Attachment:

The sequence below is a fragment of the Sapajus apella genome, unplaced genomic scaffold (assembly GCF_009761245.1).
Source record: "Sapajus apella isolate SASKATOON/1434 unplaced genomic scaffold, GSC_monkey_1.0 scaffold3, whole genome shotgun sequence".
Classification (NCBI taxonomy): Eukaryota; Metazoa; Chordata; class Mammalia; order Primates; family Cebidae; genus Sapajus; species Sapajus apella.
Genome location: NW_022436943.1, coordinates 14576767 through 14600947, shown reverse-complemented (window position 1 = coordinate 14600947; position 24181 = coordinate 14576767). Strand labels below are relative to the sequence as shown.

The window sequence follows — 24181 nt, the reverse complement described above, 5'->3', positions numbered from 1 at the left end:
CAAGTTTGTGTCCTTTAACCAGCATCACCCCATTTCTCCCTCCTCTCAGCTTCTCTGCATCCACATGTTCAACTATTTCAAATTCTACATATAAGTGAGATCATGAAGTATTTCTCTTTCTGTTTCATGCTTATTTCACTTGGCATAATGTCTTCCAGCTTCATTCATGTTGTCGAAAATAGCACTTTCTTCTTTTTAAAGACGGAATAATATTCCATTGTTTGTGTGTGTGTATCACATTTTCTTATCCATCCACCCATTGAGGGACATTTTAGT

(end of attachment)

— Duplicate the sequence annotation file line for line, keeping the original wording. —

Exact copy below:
The sequence below is a fragment of the Sapajus apella genome, unplaced genomic scaffold (assembly GCF_009761245.1).
Source record: "Sapajus apella isolate SASKATOON/1434 unplaced genomic scaffold, GSC_monkey_1.0 scaffold3, whole genome shotgun sequence".
Classification (NCBI taxonomy): Eukaryota; Metazoa; Chordata; class Mammalia; order Primates; family Cebidae; genus Sapajus; species Sapajus apella.
Genome location: NW_022436943.1, coordinates 14576767 through 14600947, shown reverse-complemented (window position 1 = coordinate 14600947; position 24181 = coordinate 14576767). Strand labels below are relative to the sequence as shown.

The window sequence follows — 24181 nt, the reverse complement described above, 5'->3', positions numbered from 1 at the left end:
CAAGTTTGTGTCCTTTAACCAGCATCACCCCATTTCTCCCTCCTCTCAGCTTCTCTGCATCCACATGTTCAACTATTTCAAATTCTACATATAAGTGAGATCATGAAGTATTTCTCTTTCTGTTTCATGCTTATTTCACTTGGCATAATGTCTTCCAGCTTCATTCATGTTGTCGAAAATAGCACTTTCTTCTTTTTAAAGACGGAATAATATTCCATTGTTTGTGTGTGTGTATCACATTTTCTTATCCATCCACCCATTGAGGGACATTTTAGT